Research Models

TauΔK280 ("Proaggregation mutant")

Synonyms: TauΔK, hTau40Δ280


Back to the Top

Species: Mouse
Genes: MAPT
Mutations: MAPT K280del
Modification: MAPT: Transgenic
Disease Relevance: Alzheimer's Disease, Frontotemporal Dementia
Strain Name: N/A
Genetic Background: Unknown.
Availability: Available through Eva Mandelkow.


This tauopathy model expresses regulatable mutant human tau in the forebrain. The transgene encodes full-length tau, specifically the isoform with two N-terminal domains and four microtubule-binding repeat domains (2N4R). The transgene carries a mutation associated with frontotemporal dementia, K280del, a trinucleotide deletion resulting in tau protein with one missing amino acid, a lysine at position 280. In vitro, this mutation strongly promotes tau aggregation (Barghorn et al., 2000); likewise, TauΔK280 mice exhibit extensive pre-tangle pathology, although mature tangles are rarely observed. This model uses the TET-OFF system: Human tau is expressed constitutively, but can be turned off by administering the tetracycline analogue doxycycline. This system has many advantages, especially providing temporal control over transgene expression, thus enabling transgene suppression during development and the ability to investigate the potential reversibility of phenotypes. However, the TET-OFF system also comes with some important caveats (see below).

TauΔK280 mice express relatively low levels of human tau in the brain, approximately one- to threefold higher than endogenous mouse tau. Due to the use of the CAMKIIα promoter, expression is largely restricted to the forebrain, with the highest levels in the hippocampus, cortex, striatum, and olfactory bulb (Eckermann et al., 2007). Due to the relatively low transgene expression, mature tangles are rare in TauΔK280 mice, although some Gallyas silver-positive tangles were observed in very old mice (e.g., older than 24 months). However, extensive pre-tangle tau pathology was observed, including mislocalization of tau out of axons and into cell bodies and dendrites, as well as conformational changes consistent with aggregation, and hyperphosphorylation at a variety of epitopes. Notably, the pre-tangle pathology was shown to be reversible following suppression of the transgene for six weeks.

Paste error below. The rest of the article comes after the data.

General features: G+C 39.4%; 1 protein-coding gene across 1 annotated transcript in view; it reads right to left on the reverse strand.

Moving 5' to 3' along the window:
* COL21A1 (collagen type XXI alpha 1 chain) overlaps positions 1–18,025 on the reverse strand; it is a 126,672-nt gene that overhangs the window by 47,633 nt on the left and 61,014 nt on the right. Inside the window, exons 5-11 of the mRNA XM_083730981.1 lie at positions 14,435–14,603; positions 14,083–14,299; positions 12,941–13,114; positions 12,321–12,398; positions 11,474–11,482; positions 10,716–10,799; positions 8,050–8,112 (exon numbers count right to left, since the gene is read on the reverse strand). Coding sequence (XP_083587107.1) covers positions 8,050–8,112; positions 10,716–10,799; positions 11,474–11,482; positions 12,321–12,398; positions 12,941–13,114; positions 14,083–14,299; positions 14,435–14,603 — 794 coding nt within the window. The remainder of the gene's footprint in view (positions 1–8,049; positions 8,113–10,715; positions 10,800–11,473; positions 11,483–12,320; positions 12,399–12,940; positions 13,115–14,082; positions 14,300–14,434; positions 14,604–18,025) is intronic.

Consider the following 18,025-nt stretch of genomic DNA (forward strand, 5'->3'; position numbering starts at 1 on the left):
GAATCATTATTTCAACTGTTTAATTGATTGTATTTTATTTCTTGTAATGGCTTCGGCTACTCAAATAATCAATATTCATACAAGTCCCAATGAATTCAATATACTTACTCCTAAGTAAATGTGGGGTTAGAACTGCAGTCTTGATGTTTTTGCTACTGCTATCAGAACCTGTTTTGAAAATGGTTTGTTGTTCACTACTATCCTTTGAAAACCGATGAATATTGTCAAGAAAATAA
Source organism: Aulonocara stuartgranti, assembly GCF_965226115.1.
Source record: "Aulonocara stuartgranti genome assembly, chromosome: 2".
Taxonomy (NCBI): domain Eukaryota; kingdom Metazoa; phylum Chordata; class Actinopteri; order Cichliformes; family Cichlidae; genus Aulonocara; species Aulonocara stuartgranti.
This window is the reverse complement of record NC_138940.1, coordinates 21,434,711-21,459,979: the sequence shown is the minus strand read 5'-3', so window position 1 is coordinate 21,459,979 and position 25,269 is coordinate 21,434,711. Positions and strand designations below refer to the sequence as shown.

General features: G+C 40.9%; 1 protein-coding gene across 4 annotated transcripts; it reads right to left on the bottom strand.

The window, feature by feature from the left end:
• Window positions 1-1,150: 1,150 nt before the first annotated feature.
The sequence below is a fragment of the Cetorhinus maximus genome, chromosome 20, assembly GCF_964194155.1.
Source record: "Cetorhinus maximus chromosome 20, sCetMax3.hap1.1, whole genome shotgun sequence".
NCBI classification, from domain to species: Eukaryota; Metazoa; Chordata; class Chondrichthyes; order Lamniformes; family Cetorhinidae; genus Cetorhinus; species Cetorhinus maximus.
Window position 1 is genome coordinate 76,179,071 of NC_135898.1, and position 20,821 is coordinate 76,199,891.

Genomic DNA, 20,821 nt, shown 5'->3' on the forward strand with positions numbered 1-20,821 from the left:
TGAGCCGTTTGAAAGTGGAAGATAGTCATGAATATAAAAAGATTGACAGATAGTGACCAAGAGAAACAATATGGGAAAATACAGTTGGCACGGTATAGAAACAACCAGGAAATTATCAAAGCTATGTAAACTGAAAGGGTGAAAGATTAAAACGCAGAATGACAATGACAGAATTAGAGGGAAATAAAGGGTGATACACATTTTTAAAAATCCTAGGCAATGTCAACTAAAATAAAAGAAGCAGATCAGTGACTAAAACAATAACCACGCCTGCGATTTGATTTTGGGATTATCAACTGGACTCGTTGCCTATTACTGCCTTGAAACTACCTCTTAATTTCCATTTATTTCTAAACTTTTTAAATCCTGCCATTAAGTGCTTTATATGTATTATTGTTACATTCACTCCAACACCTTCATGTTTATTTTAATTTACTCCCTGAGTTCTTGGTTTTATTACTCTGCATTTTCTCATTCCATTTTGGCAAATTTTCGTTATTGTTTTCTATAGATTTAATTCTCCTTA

Expression of the mutant tau does not cause overt neuronal loss in the brain, even after 16 months. However, the mice lose synapses in the hippocampus (CA1, CA3, dentate gyrus). Levels of pre- and postsynaptic proteins are reduced, and electron microscopy show fewer dendritic spines (Van der Jeugd et al., 2012). The loss of spines was confirmed in cultured hippocampal slices. Slices from the mutant mice also showed a modest reduction in ATP compared to slices from non-Tg mice (Dennissen et al., 2016).

The brains of TauΔK280 mice show functional deficits in hippocampal circuits. Hippocampal LTP was impaired when induced by theta burst stimulation. Specifically, post-tetanic potentiation (PTP) was reduced. LTP was also severely impaired in mossy fibers leading from the dentate gyrus to CA3. Basal synaptic transmission of the Schaffer collateral–CA1 pathway was intact (Van der Jeugd et al., 2012).

Behaviorally, TauΔK280 mice have been shown to develop cognitive impairments by 16 months of transgene expression. Deficits were seen in paradigms that test spatial learning/memory as well as contextual learning. TauΔK280 mice took longer to find the hidden platform in the Morris water maze than non-Tg controls. In addition, TauΔK280 mice failed to associate a mild foot shock with entering a dark compartment. Grip strength, Rotarod performance, and overall activity levels were normal (Van der Jeugd et al., 2012).